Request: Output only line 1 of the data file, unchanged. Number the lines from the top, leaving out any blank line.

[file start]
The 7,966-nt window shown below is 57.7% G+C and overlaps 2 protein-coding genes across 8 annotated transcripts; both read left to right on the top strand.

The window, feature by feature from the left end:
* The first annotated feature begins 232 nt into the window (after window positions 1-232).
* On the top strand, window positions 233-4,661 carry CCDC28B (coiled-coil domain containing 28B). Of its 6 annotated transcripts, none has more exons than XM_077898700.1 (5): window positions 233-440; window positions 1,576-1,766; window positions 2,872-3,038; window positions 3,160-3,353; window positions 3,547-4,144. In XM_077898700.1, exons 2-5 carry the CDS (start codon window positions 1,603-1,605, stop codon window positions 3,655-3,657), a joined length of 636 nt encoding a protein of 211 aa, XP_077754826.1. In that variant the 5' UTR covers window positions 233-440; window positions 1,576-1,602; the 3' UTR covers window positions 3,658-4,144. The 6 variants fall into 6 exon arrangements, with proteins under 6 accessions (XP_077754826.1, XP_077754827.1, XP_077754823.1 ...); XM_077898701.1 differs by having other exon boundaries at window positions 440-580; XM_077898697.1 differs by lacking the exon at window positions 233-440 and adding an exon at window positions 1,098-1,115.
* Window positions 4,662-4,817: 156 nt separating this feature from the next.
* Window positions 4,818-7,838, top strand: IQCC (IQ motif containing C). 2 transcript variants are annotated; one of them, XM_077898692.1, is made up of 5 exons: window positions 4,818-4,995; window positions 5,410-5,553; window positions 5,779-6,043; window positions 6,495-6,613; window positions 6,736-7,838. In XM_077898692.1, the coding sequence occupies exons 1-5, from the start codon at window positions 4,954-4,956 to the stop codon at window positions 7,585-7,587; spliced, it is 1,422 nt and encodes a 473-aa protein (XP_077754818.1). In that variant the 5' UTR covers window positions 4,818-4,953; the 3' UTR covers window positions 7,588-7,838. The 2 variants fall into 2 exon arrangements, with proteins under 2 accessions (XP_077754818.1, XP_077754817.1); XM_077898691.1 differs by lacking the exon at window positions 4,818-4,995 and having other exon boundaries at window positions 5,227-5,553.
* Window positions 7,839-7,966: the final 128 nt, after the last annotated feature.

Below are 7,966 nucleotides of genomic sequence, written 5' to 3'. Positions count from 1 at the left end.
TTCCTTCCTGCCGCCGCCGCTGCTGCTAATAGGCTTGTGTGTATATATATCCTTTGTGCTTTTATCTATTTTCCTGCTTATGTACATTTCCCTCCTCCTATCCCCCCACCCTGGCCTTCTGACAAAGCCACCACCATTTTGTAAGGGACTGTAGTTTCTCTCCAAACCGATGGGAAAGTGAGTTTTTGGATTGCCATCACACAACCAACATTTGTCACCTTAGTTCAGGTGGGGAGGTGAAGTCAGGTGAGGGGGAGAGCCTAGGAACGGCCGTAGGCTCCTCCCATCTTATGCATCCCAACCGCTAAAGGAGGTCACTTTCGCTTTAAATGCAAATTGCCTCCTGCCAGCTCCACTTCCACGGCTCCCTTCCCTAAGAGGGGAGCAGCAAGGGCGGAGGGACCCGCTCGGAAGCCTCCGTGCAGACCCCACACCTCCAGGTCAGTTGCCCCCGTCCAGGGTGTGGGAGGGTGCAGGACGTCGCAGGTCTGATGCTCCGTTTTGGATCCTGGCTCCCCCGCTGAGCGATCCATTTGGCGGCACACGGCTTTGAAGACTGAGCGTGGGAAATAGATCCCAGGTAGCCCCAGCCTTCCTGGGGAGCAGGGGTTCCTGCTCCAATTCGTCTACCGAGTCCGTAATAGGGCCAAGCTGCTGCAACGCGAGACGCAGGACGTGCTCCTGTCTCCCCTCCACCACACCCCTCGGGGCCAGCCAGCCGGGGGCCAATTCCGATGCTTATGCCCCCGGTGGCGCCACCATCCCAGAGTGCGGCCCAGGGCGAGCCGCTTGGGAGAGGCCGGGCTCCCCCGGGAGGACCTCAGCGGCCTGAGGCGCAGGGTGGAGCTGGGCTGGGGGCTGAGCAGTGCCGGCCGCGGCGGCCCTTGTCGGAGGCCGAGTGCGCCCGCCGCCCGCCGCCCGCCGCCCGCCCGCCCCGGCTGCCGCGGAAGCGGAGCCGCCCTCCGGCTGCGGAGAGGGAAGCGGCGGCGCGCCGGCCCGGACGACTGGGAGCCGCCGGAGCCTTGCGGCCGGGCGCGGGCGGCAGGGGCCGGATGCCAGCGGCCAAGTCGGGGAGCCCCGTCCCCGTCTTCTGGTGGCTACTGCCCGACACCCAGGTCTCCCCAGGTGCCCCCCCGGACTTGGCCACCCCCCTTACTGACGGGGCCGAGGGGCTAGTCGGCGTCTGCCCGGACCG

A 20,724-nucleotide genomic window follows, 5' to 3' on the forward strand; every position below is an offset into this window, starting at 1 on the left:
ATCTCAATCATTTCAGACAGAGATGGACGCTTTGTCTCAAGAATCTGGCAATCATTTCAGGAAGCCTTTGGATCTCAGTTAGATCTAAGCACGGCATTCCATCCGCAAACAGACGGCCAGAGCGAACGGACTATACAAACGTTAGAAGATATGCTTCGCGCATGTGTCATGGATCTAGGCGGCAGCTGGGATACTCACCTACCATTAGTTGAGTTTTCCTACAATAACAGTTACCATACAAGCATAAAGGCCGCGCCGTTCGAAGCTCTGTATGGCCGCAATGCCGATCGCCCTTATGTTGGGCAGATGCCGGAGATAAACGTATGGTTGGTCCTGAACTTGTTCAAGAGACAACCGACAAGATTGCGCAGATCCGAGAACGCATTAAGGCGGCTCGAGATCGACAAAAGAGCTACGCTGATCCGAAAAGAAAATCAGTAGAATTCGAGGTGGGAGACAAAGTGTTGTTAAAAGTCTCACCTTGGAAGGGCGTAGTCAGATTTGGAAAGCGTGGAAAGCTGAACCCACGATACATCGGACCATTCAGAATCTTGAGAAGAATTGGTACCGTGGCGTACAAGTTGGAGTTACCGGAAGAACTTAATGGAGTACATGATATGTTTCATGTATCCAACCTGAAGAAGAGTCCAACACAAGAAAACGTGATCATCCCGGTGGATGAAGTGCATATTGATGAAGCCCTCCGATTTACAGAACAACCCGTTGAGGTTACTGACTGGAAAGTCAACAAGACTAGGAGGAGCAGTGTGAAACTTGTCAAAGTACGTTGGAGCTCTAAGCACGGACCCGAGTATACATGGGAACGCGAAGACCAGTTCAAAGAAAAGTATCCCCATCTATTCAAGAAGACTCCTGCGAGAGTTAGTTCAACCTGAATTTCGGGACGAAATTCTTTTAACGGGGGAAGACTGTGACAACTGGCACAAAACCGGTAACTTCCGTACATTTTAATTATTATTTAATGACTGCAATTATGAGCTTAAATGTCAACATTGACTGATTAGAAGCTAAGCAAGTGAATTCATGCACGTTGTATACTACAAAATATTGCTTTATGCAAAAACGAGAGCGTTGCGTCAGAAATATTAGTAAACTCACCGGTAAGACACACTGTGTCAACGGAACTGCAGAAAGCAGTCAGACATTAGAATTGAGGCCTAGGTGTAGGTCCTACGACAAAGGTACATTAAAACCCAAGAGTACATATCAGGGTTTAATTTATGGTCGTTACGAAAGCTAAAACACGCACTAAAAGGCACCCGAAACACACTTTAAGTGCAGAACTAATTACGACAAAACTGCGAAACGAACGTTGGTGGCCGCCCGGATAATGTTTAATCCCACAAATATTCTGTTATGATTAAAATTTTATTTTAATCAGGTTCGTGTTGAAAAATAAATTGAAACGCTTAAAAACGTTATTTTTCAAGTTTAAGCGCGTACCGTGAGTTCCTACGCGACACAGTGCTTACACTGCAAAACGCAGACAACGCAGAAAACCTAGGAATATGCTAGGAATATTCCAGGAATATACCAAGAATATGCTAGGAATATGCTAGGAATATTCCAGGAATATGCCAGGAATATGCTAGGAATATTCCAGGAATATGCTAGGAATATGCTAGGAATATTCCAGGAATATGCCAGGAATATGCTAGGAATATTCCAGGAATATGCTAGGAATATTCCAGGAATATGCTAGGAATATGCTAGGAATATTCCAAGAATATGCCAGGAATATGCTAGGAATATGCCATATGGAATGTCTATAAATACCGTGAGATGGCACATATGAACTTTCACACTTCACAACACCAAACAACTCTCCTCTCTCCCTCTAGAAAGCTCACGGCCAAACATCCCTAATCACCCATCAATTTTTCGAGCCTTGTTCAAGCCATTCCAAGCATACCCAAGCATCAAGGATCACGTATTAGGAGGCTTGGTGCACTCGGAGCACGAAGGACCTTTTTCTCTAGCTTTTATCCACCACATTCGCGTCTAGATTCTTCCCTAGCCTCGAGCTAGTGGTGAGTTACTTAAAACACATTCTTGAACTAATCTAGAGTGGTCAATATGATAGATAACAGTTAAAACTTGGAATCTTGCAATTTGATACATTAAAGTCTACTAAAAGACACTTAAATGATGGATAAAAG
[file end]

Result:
The 7,966-nt window shown below is 57.7% G+C and overlaps 2 protein-coding genes across 8 annotated transcripts; both read left to right on the top strand.